In this guide, we are going to take a closer look at badger babies and discuss the early stages of a badger’s life. You’ll have the opportunity to learn about the early things that a young badger will learn before it matures into an adult badger.
What Are Badger Babies Called?
Badger babies are often referred to as ‘cubs’. The mating season usually concludes in early January and badgers are commonly born in the early-Spring. This means that most badgers are born between March and April, although there are instances where cubs can be born outside of this timeframe.
It usually takes more than a year for a badger cub to fully mature into an adult. With that being said, there are a whole lot of skills that mother badgers have to teach their cubs in the first few months of being alive. This list includes hunting, digging, and surviving out in the wilderness.
These natural tendencies take time to learn and cubs have to use their instincts to survive throughout the early portions of their life. They usually rely on their mother’s demonstrations before actually attempting any of these skills themselves, however, they have an encouraging ability to adapt.
What Size are Baby Badgers?
Badger cubs are born in the early-Spring and usually weigh about 4 ounces immediately after birth. They are born blind and do not open their eyes for a couple of weeks, and have very little fur.
They are only about a dozen centimeters in length right after birth, but they will eventually grow up to full size, which can be anywhere between 15 and 25 pounds. Badgers usually have around 1-5 cubs per litter, however, they average around 2-3. Source.
They will usually be a few feet in length and about 12 inches tall. Badgers grow for about one year before they reach their estimated size. It is not uncommon for some badgers to fall outside of these estimates, depending on their diet, health, and local environmental conditions. During the first couple of weeks, badger babies rely on their mothers for protection, warmth, and food.
The Learning Process For Badger Babies
Badger cubs will be mostly dependent on their mothers until they are at least six months old. They will use these early stages of life to learn the basics of surviving, hunting, digging, avoiding predation, and communicating. Each of these skills is exceptionally important for badgers and they will learn about building dens, hunting for food, and adapting to the wilderness in their first few months.
Some badgers may develop certain skills that allow them to survive in different ways. For example, some badgers may have exceptional hunting skills while others may be better at digging and building dens. Adapting to the environment is an important attribute for every badger cub and this is usually taught by their mother during their first year of maturity.
Before becoming a mature badger, both female and male badgers will need to know how to survive in the wilderness. Mother badgers will teach their cubs to rely on their own natural instincts and make survival decisions. It can take many months for mother badgers to teach their cubs this important attribute, but it will stay with them for the rest of their lives in the wilderness once they learn it.
When Do Baby Badgers Come Out?
Badgers are mostly nocturnal but have some crepuscular behaviors as well. Baby badgers will spend most of their time in their setts (dens) and will not leave the dens for a couple of months. They will eventually get acquainted with the opening of the den when the mother leaves food there for them.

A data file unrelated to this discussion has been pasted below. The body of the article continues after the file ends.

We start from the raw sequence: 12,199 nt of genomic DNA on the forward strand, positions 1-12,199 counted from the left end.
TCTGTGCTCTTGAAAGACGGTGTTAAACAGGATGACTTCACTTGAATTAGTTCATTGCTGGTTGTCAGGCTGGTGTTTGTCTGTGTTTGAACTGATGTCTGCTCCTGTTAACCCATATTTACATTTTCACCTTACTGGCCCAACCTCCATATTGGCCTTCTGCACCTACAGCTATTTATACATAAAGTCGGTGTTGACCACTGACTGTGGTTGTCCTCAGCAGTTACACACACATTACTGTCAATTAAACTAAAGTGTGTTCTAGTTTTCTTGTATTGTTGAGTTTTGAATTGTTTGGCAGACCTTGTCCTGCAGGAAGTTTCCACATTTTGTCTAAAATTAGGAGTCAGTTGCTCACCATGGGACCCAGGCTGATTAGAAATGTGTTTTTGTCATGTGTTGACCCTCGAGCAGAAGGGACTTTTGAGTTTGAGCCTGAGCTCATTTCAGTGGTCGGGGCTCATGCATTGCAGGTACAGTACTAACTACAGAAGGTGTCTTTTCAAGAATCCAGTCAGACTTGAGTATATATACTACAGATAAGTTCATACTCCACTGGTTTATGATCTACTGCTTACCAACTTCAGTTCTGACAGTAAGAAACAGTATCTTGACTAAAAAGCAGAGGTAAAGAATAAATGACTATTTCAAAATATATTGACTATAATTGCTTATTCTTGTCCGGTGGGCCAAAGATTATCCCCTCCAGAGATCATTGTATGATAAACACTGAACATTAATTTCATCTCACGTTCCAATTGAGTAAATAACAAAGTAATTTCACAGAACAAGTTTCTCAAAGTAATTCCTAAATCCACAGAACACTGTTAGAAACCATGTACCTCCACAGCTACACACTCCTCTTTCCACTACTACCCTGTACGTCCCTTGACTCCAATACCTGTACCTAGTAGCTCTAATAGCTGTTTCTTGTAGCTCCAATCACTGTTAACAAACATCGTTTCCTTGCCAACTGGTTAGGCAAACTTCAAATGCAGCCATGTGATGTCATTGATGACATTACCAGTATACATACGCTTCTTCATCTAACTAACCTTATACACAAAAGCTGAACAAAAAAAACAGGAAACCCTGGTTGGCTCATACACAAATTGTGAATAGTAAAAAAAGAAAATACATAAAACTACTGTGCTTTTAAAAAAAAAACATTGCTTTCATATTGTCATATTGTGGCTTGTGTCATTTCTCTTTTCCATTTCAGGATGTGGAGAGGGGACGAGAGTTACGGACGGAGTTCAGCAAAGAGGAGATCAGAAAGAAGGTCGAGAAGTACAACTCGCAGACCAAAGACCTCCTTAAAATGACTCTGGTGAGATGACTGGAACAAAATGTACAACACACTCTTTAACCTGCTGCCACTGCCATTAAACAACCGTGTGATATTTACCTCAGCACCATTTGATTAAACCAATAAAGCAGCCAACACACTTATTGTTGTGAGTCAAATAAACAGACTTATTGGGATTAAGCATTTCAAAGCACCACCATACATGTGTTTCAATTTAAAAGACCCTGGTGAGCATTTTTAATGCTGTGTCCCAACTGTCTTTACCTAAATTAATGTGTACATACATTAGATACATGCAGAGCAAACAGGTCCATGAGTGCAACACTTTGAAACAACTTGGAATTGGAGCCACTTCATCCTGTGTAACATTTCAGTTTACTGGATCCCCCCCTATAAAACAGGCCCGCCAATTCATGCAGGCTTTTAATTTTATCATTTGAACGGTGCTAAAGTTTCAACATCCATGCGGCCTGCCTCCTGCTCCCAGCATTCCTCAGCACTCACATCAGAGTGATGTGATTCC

See our article for Badger Dens here.
Eventually, they will come out of their dens around April. This is when they will learn some of the most important lessons for their survival. They will learn to dig, how to hunt, and will venture out into the killing grounds.
See our article for Are Badgers Nocturnal here.
After about one year, both male and female badgers reach their maturity. This means that they can reproduce and should have all of the skills needed to successfully survive in the wilderness.
At this point, most badgers depart from their mother and start life on their own, this is called dispersal. The dispersal of the newly mature badgers, allows them to avoid competition, interbreeding and lets them explore and discover new parts of the environment.
The transition period will then begin for these new mature badgers as they start life in the wilderness as an adult. They will now be responsible for their own survival and be forced to hunt for food and build a shelter for themselves.
Sometimes badgers have to rely on their natural instincts if something unexpected happens. Badgers are exceptionally good at adapting and most of the time, they can survive effectively, even in unfamiliar situations.
Much like with other wild animals, such as foxes, some of the young female badgers will hang around after dispersal, and stay to help raise the new litter of cubs. Helping to protect them, and make sure that they are safe from harm. Source.
Frequently Asked Questions
A badger’s gestation period is approximately six weeks and most badger cubs are born around February or March. The mating season generally ends for badgers in January, but this can be dependent based on seasonal and environmental conditions.
It can take around six months to a year for a badger to reach full maturity. During this time, badgers learn everything that they need to know about survival from their mother. Once they become independent, they leave their mothers and start life in the wilderness on their own. Most badgers reach maturity by the time they reach one year of age, but in rare cases, it can take longer.
Badger cubs only weigh a few ounces at birth and are generally less than a dozen centimeters in length. Within a few weeks, they will start growing rapidly until they reach their full height and weight before they reach adulthood.